Garni ("Գառնի" in Armenian) is a village in the Armenian province of Kotayk', situated approx. 32 km southeast from Yerevan, notable for its fortress complex. As it lies on the road to the well known monastery of Geghard (further 7 km southeast) it receives a large number of visitors. In the 3rd millennium BC the first fortification was constructed on an easily defendable terrain at one of the bends of the Azat river. It was conquered in the 8th century BC by the Urartian king Argishti I and the site became a military base and the king's summer residence. Several additional buildings were constructed since then, such as the king's palace, baths and the site's most famous and best preserved building, a Parthenon like temple. Of particular interest is the bathhouse, located in the northern part of the site which has a preserved heating reservoir. The interior floor is decorated with a colour mosaic with depictions of Greek mythological figures, such as Tethys. One of the intact inscriptions in Koine Greek reads: ΜΗΔΕΝ ΛΑΒΟΝΤΕΣ ΗΡΙΑΣΑΜΕΘΑ ΚΑΝΕΝΑ ΝΕΚΡΟ ΔΕ ΜΑΣ ΕΔΩΣΕ Η ΘΑΛΑΣΣΑ ΟΥΤΕ Ο ΩΚΕΑΝΟΣ (We receive no dead from the sea neither from the ocean).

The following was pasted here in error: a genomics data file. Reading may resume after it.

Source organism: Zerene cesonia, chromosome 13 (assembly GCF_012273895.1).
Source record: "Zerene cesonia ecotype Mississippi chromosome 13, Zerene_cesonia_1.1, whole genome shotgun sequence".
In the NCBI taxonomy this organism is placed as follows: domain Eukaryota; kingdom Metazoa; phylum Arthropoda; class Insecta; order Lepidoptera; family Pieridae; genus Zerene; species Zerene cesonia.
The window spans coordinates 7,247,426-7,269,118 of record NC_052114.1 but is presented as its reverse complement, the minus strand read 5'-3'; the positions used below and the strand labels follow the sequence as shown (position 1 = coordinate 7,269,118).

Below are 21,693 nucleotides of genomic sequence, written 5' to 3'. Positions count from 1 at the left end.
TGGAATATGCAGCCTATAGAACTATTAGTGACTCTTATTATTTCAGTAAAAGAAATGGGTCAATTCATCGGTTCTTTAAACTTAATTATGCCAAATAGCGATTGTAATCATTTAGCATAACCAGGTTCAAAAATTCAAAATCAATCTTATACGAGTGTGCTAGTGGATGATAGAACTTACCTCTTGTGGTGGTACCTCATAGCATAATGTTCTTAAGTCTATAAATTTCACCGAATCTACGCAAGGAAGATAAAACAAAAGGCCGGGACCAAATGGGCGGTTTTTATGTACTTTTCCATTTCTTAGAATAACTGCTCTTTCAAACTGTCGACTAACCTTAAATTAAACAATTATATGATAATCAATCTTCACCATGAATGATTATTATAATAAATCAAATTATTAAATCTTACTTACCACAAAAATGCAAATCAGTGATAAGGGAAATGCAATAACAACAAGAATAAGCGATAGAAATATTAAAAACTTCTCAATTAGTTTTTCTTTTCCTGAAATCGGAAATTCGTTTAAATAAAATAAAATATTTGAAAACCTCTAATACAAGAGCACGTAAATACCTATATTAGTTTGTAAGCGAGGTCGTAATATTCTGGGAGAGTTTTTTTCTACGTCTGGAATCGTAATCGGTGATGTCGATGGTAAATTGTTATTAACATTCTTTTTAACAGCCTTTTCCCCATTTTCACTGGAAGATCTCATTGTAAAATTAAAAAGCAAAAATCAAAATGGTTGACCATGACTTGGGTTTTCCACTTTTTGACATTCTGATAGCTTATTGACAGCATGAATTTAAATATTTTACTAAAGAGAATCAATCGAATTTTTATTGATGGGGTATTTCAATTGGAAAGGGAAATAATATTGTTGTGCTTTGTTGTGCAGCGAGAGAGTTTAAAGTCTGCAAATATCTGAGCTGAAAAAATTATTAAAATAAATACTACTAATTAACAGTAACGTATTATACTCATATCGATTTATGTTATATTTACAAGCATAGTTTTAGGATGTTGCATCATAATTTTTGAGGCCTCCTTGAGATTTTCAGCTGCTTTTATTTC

The temple was constructed in the 1st century AD by the King Tiridates I of Armenia and probably funded with money the king received from emperorNero during his visit to Rome. The temple was most likely dedicated to the Hellenistic god Mithras. The roof is supported by 24 columns with Ionic capitals and Attic basements. Unlike other Greco-Roman temples, it is made of basalt. In 1679 it was destroyed by an earthquake. Most of the original pieces remained at the site until the 20th century, allowing the building to be reconstructed between 1969 and 1979. In recent years another theory arose among some archeologists. They claim that the temple was actually constructed as the tomb for an Armeno-Roman ruler, probably Sohaemus. In that case it should have been constructed around 175 AD and thus about a century younger than indicated by the first theory. After the adoption of Christianity some churches and a katholikos' palace were also constructed at the fortification site, but these are now in ruins like most of the other buildings except the temple. Other sites of Garni outside the fortification site include churches of Mother of God and St. Mashtots as well as ruins of the Havuts Tar monastery several killometers south east from the village.